Hendrix and the harmonica

Rather than continue the debate about Hendrix and Zappa, let me impart a little harp

Jimi recorded with two different harp players.   His first harp player was a friend
named Paul Caruso whom he'd met in Greenwich Village just before he went to England and
got famous.   

Paul Caruso played some very tasty harp on the unusual blues progression "My Friend" on
Jimi's album "The Cry of Love".   Caruso can also be heard on "Roomful of Mirrors" and
on the unreleased "Bright Lights, Big City".

Jimi's "other" harmonica player is the notorious "Don".  No one seems to remember the
last name of this rather mediocre player who's biggest fault was simply not knowing
when to give it a rest.   It's not that Don is completely incompetent.  It's just that
he has the incredible poor taste to play OVER Jimi for chorus upon chorus so that when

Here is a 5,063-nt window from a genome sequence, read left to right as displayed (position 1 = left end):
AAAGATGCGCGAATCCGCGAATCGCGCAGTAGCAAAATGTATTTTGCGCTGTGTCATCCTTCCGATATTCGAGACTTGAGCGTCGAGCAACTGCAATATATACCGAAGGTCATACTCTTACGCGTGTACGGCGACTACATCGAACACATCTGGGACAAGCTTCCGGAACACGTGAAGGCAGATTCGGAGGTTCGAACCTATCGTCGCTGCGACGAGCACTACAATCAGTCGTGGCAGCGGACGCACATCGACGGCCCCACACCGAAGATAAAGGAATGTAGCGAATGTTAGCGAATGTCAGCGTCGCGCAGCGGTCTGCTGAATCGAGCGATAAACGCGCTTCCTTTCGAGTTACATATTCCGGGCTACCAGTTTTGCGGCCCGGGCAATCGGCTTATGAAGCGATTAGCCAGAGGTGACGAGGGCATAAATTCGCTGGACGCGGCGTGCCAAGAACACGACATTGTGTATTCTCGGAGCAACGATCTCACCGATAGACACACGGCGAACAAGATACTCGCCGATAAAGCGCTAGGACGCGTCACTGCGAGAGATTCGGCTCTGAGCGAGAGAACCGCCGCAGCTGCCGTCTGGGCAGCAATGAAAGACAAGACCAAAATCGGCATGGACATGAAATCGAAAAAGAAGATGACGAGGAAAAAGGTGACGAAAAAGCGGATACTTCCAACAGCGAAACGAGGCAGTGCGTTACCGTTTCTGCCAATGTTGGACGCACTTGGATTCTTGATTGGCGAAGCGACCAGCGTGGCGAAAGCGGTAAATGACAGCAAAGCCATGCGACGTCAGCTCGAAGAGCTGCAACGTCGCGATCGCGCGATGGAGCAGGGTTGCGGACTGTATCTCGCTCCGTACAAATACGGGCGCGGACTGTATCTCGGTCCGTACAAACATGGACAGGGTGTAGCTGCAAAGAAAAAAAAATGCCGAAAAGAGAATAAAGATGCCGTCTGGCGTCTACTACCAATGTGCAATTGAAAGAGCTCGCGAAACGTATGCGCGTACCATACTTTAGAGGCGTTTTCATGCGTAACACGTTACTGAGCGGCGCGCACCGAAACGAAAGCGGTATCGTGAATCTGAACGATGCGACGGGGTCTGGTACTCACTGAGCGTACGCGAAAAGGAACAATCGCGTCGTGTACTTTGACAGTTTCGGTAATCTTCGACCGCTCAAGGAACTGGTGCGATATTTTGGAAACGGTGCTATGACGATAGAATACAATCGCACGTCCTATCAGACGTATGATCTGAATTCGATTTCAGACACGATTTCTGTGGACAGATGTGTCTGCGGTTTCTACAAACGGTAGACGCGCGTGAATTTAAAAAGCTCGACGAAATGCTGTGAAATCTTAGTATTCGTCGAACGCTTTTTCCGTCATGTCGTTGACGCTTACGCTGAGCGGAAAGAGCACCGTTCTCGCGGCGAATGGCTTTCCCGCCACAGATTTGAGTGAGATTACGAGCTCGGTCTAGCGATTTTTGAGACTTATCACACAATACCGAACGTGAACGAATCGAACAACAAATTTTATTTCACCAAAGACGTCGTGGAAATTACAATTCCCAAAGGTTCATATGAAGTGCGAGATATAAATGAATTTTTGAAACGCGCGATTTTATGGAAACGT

its finally time for Don's solo, you really can't distinguish his solo from the rest of
his incessant blather.    Most of Don's recorded output seems to come from one marathon
session where the tape was left rolling for several hours.   Don was up to the
challenge and he rarely seems to need a rest or even a breath of air.

Jimi seemed completely unphased by Don's droning.  In fact some of Jimi's best work can
be heard on "Country Blues" even though Don wails over every chorus.   Don can also be
heard on "Blue Suede Shoes", "7 Dollars in my Pocket", "Once I Had A Woman", and
several other tunes from the same session.  When these tunes have been officially
released, Don is blessedly mixed down or completely out.   But masochists and Don
completists can find the unedited tapes in circulation among traders.

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